Mists of Shadow Moor

Prologue: Into the Mist

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You are part of the Tormon Guild, a highly-respected society of mail-carriers. Your people transport letters and packages through the long, dark stretches between points of civilization. You have received special training and equipment from your society, tools necessary to protect your cargo along the way. You and the other mail-carriers in your squad have all been members of the society for at least a year. You all know one another, and each of you has worked with each other squad member at least once before this mission.

For your current delivery, you were assigned a package, a wax-sealed wooden crate with the dimensions of a large book. You immediately suspected it to be a spellbook or some other tome of forbidden lore. As typical, you were given no information about the sender’s identity. You were to deliver the package to “the Burgomaster of Baroviom” in “the Shadow Moor below Mount Ghakis.” A bounty of 800 gold marks awaits the delivery.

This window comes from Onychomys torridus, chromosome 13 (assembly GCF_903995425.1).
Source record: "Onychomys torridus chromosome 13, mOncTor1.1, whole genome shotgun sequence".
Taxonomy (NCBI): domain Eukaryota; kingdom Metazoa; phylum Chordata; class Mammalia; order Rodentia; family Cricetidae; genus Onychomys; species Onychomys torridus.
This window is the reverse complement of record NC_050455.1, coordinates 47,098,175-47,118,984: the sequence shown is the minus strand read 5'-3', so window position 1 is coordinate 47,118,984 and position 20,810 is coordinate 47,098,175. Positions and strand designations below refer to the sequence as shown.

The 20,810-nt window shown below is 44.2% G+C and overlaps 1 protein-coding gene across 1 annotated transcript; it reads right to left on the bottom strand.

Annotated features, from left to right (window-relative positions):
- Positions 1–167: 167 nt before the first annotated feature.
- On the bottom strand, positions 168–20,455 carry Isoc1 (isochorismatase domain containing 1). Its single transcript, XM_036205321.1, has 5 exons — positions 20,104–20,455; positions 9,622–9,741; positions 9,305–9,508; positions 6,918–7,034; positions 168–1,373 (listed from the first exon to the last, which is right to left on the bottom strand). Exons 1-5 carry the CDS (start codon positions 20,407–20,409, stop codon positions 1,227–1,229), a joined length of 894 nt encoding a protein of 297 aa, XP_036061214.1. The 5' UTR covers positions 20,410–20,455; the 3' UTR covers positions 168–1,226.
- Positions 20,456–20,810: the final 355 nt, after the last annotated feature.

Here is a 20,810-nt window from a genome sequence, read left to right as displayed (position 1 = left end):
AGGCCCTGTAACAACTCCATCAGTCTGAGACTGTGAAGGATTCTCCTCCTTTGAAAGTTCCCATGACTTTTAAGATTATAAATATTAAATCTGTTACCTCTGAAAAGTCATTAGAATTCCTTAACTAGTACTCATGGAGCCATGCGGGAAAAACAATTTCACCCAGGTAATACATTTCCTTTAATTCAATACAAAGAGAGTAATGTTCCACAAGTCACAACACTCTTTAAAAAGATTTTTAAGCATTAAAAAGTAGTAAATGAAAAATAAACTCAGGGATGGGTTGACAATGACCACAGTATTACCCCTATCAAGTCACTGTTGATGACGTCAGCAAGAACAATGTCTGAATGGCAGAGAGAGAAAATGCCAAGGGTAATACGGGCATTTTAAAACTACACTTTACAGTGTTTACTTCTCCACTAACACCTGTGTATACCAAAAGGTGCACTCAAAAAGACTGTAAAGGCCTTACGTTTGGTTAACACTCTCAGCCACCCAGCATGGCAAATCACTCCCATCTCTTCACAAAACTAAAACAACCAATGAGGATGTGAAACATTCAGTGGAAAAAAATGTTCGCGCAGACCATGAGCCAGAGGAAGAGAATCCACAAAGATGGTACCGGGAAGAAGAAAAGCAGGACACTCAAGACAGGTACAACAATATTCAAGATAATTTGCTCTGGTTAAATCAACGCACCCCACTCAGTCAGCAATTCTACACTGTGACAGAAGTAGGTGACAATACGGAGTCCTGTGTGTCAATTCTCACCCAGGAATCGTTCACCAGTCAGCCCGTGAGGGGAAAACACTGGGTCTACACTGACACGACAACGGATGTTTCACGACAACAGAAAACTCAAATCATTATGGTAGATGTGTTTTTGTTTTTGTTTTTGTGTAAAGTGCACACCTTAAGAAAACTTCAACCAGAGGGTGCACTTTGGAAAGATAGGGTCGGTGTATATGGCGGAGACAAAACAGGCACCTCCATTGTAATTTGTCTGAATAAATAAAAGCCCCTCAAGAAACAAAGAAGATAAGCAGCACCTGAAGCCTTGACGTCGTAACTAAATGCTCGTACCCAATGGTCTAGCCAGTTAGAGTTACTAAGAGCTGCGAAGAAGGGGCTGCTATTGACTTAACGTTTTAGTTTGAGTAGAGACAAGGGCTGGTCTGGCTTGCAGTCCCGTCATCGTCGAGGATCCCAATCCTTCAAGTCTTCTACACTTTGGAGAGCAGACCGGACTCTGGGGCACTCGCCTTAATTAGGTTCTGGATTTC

For three days, you rode toward the mountain border that bounds the vast northern baronies, braving cold winter rains and lurking highwaymen. At St. Lukesburg, your guild paid passage for your team and your horses on the old locomobile line called the High Pass. A six day ride on the ancient rails saves several weeks of difficult travel through the high mountain passes. Since trade resumed with the northern baronies, the High Pass route has run twice monthly with increasing custom, particularly from those eager to open new markets.

For five days, you watched silent snowfall out the windows of the locomobile as it rolled across the High Pass. Elaborate bridgework carried the rails over impossibly wide chasms, their deep depths obscured by the misty swirl of snow. Inside the comfort of the railway cars, meals were simple but served hot with mulled wine. A minstrel played the harpsichord periodically, providing an atmosphere of seasonal cheer. And sleeping cars allowed you to rest in relative comfort.

In the early morning hours of the final day of the passage, the locomobile stopped abruptly on its rails. The lurch woke you from your sleep. It did not feel like a normal stop for a coal-engine of this sort. You and your fellow mail-carriers dressed and left your sleeping car, readying yourselves for the unexpected.

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